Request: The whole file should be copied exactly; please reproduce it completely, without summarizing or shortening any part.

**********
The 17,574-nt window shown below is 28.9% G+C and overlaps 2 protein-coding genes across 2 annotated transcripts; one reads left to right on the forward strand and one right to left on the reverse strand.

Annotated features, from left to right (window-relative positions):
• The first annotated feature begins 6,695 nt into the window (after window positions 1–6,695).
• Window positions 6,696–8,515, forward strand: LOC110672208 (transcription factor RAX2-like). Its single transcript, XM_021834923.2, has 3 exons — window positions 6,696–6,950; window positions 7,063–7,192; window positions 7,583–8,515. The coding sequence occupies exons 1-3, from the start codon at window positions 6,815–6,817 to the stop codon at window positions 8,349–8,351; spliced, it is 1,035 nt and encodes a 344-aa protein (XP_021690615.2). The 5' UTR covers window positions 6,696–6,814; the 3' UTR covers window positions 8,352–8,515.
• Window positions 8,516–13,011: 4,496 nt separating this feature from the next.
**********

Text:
The 17,574-nt window shown below is 28.9% G+C and overlaps 2 protein-coding genes across 2 annotated transcripts; one reads left to right on the forward strand and one right to left on the reverse strand.

Annotated features, from left to right (window-relative positions):
• The first annotated feature begins 6,695 nt into the window (after window positions 1–6,695).
• Window positions 6,696–8,515, forward strand: LOC110672208 (transcription factor RAX2-like). Its single transcript, XM_021834923.2, has 3 exons — window positions 6,696–6,950; window positions 7,063–7,192; window positions 7,583–8,515. The coding sequence occupies exons 1-3, from the start codon at window positions 6,815–6,817 to the stop codon at window positions 8,349–8,351; spliced, it is 1,035 nt and encodes a 344-aa protein (XP_021690615.2). The 5' UTR covers window positions 6,696–6,814; the 3' UTR covers window positions 8,352–8,515.
• Window positions 8,516–13,011: 4,496 nt separating this feature from the next.